University of Miami

Despite rich history between Miami Hurricanes and Nebraska Cornhuskers, Al Golden focused on present

University of Miami's quarterback Brad Kaaya drops back in the second quarter as they play Arkansas State at Sun Life Stadium in Miami Gardens, Florida, Sept. 13, 2014.
University of Miami's quarterback Brad Kaaya drops back in the second quarter as they play Arkansas State at Sun Life Stadium in Miami Gardens, Florida, Sept. 13, 2014. MIAMI HERALD STAFF

At some point Saturday night during the nationally televised football game between unranked Miami (2-1) and No.24 Nebraska (3-0), most of the 92,000-plus fans at Memorial Stadium will revel in the 20th anniversary celebration of the Cornhuskers’ third national championship team that defeated the Hurricanes 24-17 in the Orange Bowl.

A few thousand other fans garbed in green and orange, and likely thousands more in front of their TVs, will drift back 13 years to the 2001 Hurricanes, who cruised to a 34-0 halftime lead before winning their fifth national title against the Huskers, 37-14, in the Rose Bowl.

Then again, maybe they will go back further, say 31 years, to the 1983 Hurricanes, who won their first national title 31-30 in the 1984 Orange Bowl against — you guessed it — Nebraska.

“I still think it was the biggest win in the history of our program,” said offensive line coach Art Kehoe, who has been at UM for all five national championships.

But on Saturday, while others debate which title meant more and which team was best, the 2014 Hurricanes and Cornhuskers will be entrenched in the present, each trying to assert their dominance in the here and now.

“From our standpoint, the last time both programs played, most of our guys were 6 or 7 years old,” UM coach Al Golden said. “It’s really important for our guys to just focus in on the game, not everything that surrounds the game.

“We know the tradition of both programs. Obviously, everybody who came to Miami came to be a part of our tradition, the great players that came before them, the championships. But none of that is going to matter when we kick the ball off Saturday night.”

What matters is the final score, and what the Hurricanes could badly use is a big victory. As of this moment, Nebraska, which has won at least nine games the past six seasons, would qualify.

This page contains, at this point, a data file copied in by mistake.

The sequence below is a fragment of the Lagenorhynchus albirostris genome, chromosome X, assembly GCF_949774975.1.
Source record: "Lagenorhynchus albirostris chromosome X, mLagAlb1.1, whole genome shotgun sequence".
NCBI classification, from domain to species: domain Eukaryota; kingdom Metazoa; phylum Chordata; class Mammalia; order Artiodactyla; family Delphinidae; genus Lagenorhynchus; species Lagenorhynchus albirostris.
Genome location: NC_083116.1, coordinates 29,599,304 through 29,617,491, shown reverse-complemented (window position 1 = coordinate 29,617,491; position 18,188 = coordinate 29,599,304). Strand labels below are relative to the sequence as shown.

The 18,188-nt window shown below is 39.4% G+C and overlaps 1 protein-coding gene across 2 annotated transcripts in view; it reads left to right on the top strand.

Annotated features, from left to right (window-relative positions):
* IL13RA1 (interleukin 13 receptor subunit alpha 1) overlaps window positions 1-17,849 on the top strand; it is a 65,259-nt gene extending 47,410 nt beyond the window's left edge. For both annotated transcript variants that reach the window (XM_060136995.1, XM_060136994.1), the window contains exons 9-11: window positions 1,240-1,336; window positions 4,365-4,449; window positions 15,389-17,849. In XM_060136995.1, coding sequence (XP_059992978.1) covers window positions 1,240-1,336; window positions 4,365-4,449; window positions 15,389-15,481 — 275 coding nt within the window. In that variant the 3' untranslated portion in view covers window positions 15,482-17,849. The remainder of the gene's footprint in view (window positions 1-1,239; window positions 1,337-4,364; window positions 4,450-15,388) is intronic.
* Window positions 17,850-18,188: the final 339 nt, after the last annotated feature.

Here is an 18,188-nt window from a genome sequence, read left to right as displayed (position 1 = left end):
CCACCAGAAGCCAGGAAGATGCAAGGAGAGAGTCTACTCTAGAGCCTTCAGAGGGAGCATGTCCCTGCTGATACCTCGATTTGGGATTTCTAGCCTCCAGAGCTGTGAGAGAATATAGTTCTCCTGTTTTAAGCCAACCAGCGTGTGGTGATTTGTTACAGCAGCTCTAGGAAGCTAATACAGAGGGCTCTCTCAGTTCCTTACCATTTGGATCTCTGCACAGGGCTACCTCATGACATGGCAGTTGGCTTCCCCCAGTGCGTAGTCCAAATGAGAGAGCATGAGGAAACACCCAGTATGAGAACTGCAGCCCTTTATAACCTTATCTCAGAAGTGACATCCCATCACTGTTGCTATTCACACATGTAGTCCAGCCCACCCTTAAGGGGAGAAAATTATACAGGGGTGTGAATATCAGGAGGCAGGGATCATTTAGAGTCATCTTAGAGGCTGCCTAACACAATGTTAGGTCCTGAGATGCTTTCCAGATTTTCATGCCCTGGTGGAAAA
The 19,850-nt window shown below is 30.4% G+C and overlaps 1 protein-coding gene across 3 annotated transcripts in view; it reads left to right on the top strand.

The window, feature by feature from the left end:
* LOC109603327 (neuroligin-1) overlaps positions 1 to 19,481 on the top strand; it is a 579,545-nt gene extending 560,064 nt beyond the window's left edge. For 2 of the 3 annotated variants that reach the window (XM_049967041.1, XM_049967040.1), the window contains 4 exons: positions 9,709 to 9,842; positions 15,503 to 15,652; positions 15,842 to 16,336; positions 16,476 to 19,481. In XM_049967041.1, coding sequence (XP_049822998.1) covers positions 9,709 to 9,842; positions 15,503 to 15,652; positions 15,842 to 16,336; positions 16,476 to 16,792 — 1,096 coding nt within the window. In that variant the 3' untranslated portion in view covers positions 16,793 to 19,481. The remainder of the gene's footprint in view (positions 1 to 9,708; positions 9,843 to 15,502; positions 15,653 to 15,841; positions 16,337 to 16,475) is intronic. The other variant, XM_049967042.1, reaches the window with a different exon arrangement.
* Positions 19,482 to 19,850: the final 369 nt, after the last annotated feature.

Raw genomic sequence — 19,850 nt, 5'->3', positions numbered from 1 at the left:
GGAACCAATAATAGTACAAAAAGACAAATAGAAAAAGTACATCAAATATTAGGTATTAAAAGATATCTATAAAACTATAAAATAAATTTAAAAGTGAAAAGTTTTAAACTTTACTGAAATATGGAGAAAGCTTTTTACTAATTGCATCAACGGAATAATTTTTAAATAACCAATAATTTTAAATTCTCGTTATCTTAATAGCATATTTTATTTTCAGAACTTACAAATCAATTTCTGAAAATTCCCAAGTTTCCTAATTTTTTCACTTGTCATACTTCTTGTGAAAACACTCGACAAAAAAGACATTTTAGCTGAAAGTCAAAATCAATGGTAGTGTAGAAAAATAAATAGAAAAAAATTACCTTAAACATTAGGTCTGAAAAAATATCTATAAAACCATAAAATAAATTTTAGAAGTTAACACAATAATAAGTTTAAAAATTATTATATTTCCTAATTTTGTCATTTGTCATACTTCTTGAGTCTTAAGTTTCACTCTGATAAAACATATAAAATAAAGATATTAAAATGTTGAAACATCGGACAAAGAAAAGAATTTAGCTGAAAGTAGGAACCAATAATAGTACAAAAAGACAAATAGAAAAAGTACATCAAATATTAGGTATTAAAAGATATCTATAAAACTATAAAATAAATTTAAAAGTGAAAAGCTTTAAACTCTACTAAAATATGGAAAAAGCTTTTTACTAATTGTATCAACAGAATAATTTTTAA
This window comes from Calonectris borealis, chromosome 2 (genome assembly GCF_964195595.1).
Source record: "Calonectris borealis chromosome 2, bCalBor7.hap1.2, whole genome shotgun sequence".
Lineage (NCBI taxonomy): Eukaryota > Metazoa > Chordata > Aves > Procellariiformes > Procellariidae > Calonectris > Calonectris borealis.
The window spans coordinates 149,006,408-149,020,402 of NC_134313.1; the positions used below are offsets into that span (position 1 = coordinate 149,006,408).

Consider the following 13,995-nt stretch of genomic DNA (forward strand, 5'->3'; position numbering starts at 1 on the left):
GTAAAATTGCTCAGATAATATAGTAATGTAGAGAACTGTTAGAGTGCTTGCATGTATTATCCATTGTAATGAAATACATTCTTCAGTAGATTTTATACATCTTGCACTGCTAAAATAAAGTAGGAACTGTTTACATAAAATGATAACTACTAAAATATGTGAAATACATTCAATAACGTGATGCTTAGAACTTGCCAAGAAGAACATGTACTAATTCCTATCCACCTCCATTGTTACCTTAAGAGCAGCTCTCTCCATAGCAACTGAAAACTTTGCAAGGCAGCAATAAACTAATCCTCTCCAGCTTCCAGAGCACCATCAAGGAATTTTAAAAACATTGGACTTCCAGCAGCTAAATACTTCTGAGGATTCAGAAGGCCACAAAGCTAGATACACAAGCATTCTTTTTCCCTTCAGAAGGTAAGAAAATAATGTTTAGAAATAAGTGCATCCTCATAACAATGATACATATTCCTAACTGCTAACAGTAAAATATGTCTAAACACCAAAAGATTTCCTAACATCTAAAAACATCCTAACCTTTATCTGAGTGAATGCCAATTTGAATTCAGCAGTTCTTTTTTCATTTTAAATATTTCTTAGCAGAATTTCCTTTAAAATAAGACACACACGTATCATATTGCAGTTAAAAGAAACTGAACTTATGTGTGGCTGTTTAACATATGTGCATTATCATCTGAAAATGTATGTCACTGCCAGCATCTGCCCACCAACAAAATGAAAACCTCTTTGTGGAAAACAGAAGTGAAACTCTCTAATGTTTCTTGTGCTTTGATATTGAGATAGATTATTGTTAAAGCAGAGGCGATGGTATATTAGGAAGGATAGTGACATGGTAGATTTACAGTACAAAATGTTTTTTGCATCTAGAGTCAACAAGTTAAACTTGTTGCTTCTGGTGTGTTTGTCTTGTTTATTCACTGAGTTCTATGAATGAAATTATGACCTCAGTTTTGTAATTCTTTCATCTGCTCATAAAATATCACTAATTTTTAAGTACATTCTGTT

During Golden’s tenure, which began in 2011, the Canes have defeated three teams that were ranked in the Top 25: Ohio State and Georgia Tech in 2011 and Florida last season. All three games were at Sun Life Stadium.

By the end of those seasons, OSU finished 6-7, Florida finished 4-8 and Georgia Tech finished 8-5.

Golden is 0-9 against teams that finished in the Top 25 during his tenure at UM.

The Cornhuskers, favored by 71/2 points, went into this week ranked fifth nationally in total offense (343.7 yards per game), eighth in rushing offense (270 yards) and 10th in scoring (47-point average).

Their total defense is ranked 18th, as they have allowed an average of 294.7 yards. They’re 19th in passing yards allowed (165.3 yards). Their scoring defense ranks 20th, holding opponents to an average of 16.7 points.

Huskers defensive end Randy Gregory, 6-6 and 248 pounds, led the Big Ten with 101/2 sacks last season. This will be his second full game of 2014 after having arthroscopic knee surgery on Sept.1.

Gregory was asked by a Nebraska reporter this week, that, considering UM quarterback Brad Kaaya is a freshman, “as a defense, do you kind of lick your chops hoping to get after a guy in front of 92,000 …?”

Gregory explained that the Canes haven’t played in front of a crowd like the one they will see. “It’s big,” he said, “for our crowd to get into it … because he is young, and if we can rattle him up a little bit early we’ll be alright toward the end of the game.”

Gregory said “speed” is what he noticed most about UM star running back Duke Johnson, who will likely see more carries than the 14 he got last week against Arkansas State. “But if we keep him within the tackles and get a lot of guys on him and swarm to the ball, we’ll be fine.”

The Cornhuskers also have one of the best runners in the nation in Ameer Abdullah, who is averaging 178.3 all-purpose yards per game and is 10th nationally with 396 rushing yards.

“We’re going to be challenged and find [out] a lot about ourselves — how well we tackle, how well we have gap integrity,” Golden said. “Clearly, this is one of the best backs in the country.”

Though the series, which dates to 1951, is tied at 5 wins apiece, only three of those games were played in Lincoln. UM lost all three, in 1953, ’75 and ’76.

Saturday: Miami at No. 24 Nebraska

Kickoff: 8 p.m.; Memorial Stadium, Nebraska.

TV/radio: ESPN2;

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